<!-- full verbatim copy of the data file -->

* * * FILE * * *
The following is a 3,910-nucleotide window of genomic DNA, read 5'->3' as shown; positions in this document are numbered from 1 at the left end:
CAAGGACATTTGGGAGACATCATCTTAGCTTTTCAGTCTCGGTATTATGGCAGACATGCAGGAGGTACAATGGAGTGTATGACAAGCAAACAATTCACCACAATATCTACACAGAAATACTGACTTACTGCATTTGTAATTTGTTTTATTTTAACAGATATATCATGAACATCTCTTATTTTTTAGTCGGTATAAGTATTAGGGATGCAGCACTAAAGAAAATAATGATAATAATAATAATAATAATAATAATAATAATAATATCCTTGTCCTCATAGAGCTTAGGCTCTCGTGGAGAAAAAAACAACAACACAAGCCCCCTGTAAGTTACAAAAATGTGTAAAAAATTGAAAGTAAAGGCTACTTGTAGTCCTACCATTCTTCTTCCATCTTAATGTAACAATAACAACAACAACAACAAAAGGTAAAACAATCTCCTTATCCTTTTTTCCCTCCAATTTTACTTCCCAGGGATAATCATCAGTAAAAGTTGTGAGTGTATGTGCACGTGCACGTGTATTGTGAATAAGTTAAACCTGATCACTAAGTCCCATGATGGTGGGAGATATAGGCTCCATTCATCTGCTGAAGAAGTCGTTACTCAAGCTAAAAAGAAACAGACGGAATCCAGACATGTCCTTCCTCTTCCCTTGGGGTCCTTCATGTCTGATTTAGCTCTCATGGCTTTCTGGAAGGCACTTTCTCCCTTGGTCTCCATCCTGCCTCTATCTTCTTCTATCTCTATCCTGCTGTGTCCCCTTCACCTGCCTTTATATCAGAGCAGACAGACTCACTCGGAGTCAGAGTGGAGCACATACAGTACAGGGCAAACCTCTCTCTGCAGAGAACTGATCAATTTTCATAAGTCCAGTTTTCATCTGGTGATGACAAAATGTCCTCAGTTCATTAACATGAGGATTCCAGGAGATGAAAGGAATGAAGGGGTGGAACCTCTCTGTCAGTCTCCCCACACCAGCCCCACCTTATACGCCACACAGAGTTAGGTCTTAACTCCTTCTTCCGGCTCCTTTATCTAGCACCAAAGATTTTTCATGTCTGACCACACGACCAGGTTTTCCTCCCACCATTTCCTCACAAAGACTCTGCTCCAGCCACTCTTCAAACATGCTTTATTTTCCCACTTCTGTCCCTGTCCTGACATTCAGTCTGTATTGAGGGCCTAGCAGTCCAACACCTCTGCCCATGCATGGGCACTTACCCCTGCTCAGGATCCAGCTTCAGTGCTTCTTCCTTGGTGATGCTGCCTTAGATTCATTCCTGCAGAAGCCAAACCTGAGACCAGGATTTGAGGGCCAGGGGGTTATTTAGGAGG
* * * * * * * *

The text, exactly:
The following is a 3,910-nucleotide window of genomic DNA, read 5'->3' as shown; positions in this document are numbered from 1 at the left end:
CAAGGACATTTGGGAGACATCATCTTAGCTTTTCAGTCTCGGTATTATGGCAGACATGCAGGAGGTACAATGGAGTGTATGACAAGCAAACAATTCACCACAATATCTACACAGAAATACTGACTTACTGCATTTGTAATTTGTTTTATTTTAACAGATATATCATGAACATCTCTTATTTTTTAGTCGGTATAAGTATTAGGGATGCAGCACTAAAGAAAATAATGATAATAATAATAATAATAATAATAATAATAATAATATCCTTGTCCTCATAGAGCTTAGGCTCTCGTGGAGAAAAAAACAACAACACAAGCCCCCTGTAAGTTACAAAAATGTGTAAAAAATTGAAAGTAAAGGCTACTTGTAGTCCTACCATTCTTCTTCCATCTTAATGTAACAATAACAACAACAACAACAAAAGGTAAAACAATCTCCTTATCCTTTTTTCCCTCCAATTTTACTTCCCAGGGATAATCATCAGTAAAAGTTGTGAGTGTATGTGCACGTGCACGTGTATTGTGAATAAGTTAAACCTGATCACTAAGTCCCATGATGGTGGGAGATATAGGCTCCATTCATCTGCTGAAGAAGTCGTTACTCAAGCTAAAAAGAAACAGACGGAATCCAGACATGTCCTTCCTCTTCCCTTGGGGTCCTTCATGTCTGATTTAGCTCTCATGGCTTTCTGGAAGGCACTTTCTCCCTTGGTCTCCATCCTGCCTCTATCTTCTTCTATCTCTATCCTGCTGTGTCCCCTTCACCTGCCTTTATATCAGAGCAGACAGACTCACTCGGAGTCAGAGTGGAGCACATACAGTACAGGGCAAACCTCTCTCTGCAGAGAACTGATCAATTTTCATAAGTCCAGTTTTCATCTGGTGATGACAAAATGTCCTCAGTTCATTAACATGAGGATTCCAGGAGATGAAAGGAATGAAGGGGTGGAACCTCTCTGTCAGTCTCCCCACACCAGCCCCACCTTATACGCCACACAGAGTTAGGTCTTAACTCCTTCTTCCGGCTCCTTTATCTAGCACCAAAGATTTTTCATGTCTGACCACACGACCAGGTTTTCCTCCCACCATTTCCTCACAAAGACTCTGCTCCAGCCACTCTTCAAACATGCTTTATTTTCCCACTTCTGTCCCTGTCCTGACATTCAGTCTGTATTGAGGGCCTAGCAGTCCAACACCTCTGCCCATGCATGGGCACTTACCCCTGCTCAGGATCCAGCTTCAGTGCTTCTTCCTTGGTGATGCTGCCTTAGATTCATTCCTGCAGAAGCCAAACCTGAGACCAGGATTTGAGGGCCAGGGGGTTATTTAGGAGG